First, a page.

The dead-end of revenge

The “fall to violence” could be the original sin.

By Molly T. Marshall

The world is reeling once again at the violence between Israelis and Palestinians. Events in the Middle East seem to draw more attention than the ongoing violence in our own land, supported in a structural way by gun policies.

The American Jewish Committee offered a perceptive statement (July 6) on the brutal murder of the Palestinian teen, Muhammad Abu Khdeir, and the arrest of the Israeli suspects. The AJC expressed “shock and dismay about those who perpetrated such a heinous crime against a Palestinian youth.” Reportedly, he was burned alive.

“That several Israelis are believed to be involved in this murder is despicable and shameful,” said AJC Executive Director David Harris. “By taking the life of a young Palestinian as an apparent act of revenge, they have desecrated God’s name, and at the same time, done nothing to ease the immense suffering of all those who mourn the tragic murder of the three Israeli teenagers.” Now, there are reports of another beating; this time it is an American-Palestinian.

Avenging the deaths of Naitail Fraenkal, Gilad Shaar and Eyal Yitrach has kindled volatile protest in East Jerusalem and has led some to predict a “third intifada.” Witnesses to the first two uprisings will not forecast positive outcomes.

At stake in these conflicts is the very stuff of humanity — as sense of place, enduring ethnic identity and the right to self-determination. It is hard for those of us who observe only at a distance to perceive how deep the fissures are that hinder peace.

And the neighborhood where Israelis and Palestinians dwell is fraught with varied levels of threat. We tend to forget how close Syria, Lebanon and Iran really are to the slender strip of land Israel claims as homeland. Each has either the direct intent to destroy Israel (Iran and Syria) or a negligent posture by harboring an entity, Hezbollah, which intends the same (Lebanon).

Threats escalate to violence, and revenge provokes further retaliation. This cycle is as ancient as the pages of Scripture, and true peace eludes humanity hell-bent on evening the score. Proportionality gets cast aside in the heat of anger and fear.

Think of the rape of Dinah, recorded in Genesis 34. The prince of the region, Shechem, takes Dinah, the only daughter of Jacob, by force and then decides he wants to marry her. Her brothers conspire against the Canaanites, promising that if he and the other men of the village agreed to be circumcised, a union between the families was possible.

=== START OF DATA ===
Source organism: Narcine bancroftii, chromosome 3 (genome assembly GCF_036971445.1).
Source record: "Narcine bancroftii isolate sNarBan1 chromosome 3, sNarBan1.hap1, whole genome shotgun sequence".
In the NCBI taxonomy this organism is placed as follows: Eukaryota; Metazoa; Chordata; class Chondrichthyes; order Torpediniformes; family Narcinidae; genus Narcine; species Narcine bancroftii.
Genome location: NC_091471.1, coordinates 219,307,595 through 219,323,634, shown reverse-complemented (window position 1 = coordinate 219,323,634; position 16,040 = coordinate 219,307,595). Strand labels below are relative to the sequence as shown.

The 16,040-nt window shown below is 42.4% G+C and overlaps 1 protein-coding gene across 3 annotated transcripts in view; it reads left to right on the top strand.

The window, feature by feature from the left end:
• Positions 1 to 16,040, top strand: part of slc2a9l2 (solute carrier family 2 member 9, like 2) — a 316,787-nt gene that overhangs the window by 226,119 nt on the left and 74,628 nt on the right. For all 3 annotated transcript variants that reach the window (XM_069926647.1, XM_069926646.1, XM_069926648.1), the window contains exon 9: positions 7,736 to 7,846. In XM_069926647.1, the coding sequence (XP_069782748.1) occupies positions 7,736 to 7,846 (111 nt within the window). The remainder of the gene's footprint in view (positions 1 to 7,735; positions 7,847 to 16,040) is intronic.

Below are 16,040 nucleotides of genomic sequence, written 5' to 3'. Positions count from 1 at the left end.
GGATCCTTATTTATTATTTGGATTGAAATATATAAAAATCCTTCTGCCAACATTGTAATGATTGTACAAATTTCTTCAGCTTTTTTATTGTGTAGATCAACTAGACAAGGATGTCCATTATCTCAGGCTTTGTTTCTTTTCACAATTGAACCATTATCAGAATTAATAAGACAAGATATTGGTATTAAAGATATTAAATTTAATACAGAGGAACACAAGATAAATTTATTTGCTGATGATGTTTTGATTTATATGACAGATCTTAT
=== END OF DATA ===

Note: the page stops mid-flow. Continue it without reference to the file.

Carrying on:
Seeking revenge, Simeon and Levi slaughter all the males of the city while they are not yet recovered from this procedure, under the guise of retrieving their sister. Then they confiscate wives, livestock and property — all using the pretext of Dinah’s honor. No wonder this text does not make it into the lectionary!

Theologian Marjorie Suchocki has argued that the “fall to violence” is the original sin. Rather than interpreting sin as primarily rebellion against God, she contends that violence is both the root and the effect of sin. It is transmitted “through inherited inclination and socially inculcated habits, and its pervasiveness draws from the deep inter-relationality of the human race” (The Fall to Violence).

Many features in contemporary culture spur the bent toward violence that is inscribed in the species. Video games, action films and even the “battle” of sports normalize violence and show it to be the appropriate pathway for dealing with the problems of life. Evidence suggests that virtual violence prompts actual violence.

Humans can learn to channel aggression into nonviolent modes, and our intrinsic energy and passion can foster mutually beneficial outcomes rather than “winners” and “losers.” Gandhi and Martin Luther King Jr. bear testimony to the far-ranging transformation their nonviolent approach evoked.

It is critical that we acknowledge revenge as the dead-end that it is. John Milton’s Paradise Lost reveals how inexorably it bankrupts its perpetrator. Satan’s first attempt to steal God’s power lands him in the “gloomy deep” (I. 152). He formulates a plan for revenge, believing that he can still conquer God. By attacking God’s creation, especially humanity whom God loves, he seeks to claim his revenge.

Satan trusts in his own overweening ambition, and thinks, “our power is sufficient to disturb his Heaven … though inaccessible, his fatal throne; which, if not victory, is yet revenge” (2. 102-105). Revenge ends up ruining his own life in this literary classic. Evil becomes Satan’s God, and he is enslaved to its corrupting power.

Regrettably, Americans chose revenge after the terrorist attack on our homeland; we thought bombing other nations and killing Osama Bin Laden would deter further terrorism. We were wrong, just as those seeking revenge in the current Middle Eastern conflict are pursuing a dead-end. It is not the way to peace.

OPINION: Views expressed in Baptist News Global columns and commentaries are solely those of the authors.